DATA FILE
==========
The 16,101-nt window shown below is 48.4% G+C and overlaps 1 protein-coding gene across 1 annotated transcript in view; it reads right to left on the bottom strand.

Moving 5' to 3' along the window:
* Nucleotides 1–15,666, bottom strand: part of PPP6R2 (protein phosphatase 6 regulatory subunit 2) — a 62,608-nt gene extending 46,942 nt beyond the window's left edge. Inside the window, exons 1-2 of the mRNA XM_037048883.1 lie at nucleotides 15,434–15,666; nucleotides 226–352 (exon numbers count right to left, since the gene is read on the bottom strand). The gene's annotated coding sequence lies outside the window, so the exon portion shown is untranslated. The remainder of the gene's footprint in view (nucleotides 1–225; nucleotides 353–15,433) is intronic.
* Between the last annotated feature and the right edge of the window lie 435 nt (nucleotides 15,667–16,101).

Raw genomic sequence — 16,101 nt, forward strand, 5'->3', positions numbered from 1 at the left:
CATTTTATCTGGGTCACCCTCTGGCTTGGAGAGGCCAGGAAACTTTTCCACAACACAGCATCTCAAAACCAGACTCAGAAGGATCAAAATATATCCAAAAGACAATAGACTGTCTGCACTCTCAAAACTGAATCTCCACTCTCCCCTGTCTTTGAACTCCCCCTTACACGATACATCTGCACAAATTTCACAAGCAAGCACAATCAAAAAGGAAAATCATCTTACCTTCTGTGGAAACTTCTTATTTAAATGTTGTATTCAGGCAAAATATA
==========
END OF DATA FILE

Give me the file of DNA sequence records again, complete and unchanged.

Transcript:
The 16,101-nt window shown below is 48.4% G+C and overlaps 1 protein-coding gene across 1 annotated transcript in view; it reads right to left on the bottom strand.

Moving 5' to 3' along the window:
* Nucleotides 1–15,666, bottom strand: part of PPP6R2 (protein phosphatase 6 regulatory subunit 2) — a 62,608-nt gene extending 46,942 nt beyond the window's left edge. Inside the window, exons 1-2 of the mRNA XM_037048883.1 lie at nucleotides 15,434–15,666; nucleotides 226–352 (exon numbers count right to left, since the gene is read on the bottom strand). The gene's annotated coding sequence lies outside the window, so the exon portion shown is untranslated. The remainder of the gene's footprint in view (nucleotides 1–225; nucleotides 353–15,433) is intronic.
* Between the last annotated feature and the right edge of the window lie 435 nt (nucleotides 15,667–16,101).

Raw genomic sequence — 16,101 nt, forward strand, 5'->3', positions numbered from 1 at the left:
CATTTTATCTGGGTCACCCTCTGGCTTGGAGAGGCCAGGAAACTTTTCCACAACACAGCATCTCAAAACCAGACTCAGAAGGATCAAAATATATCCAAAAGACAATAGACTGTCTGCACTCTCAAAACTGAATCTCCACTCTCCCCTGTCTTTGAACTCCCCCTTACACGATACATCTGCACAAATTTCACAAGCAAGCACAATCAAAAAGGAAAATCATCTTACCTTCTGTGGAAACTTCTTATTTAAATGTTGTATTCAGGCAAAATATA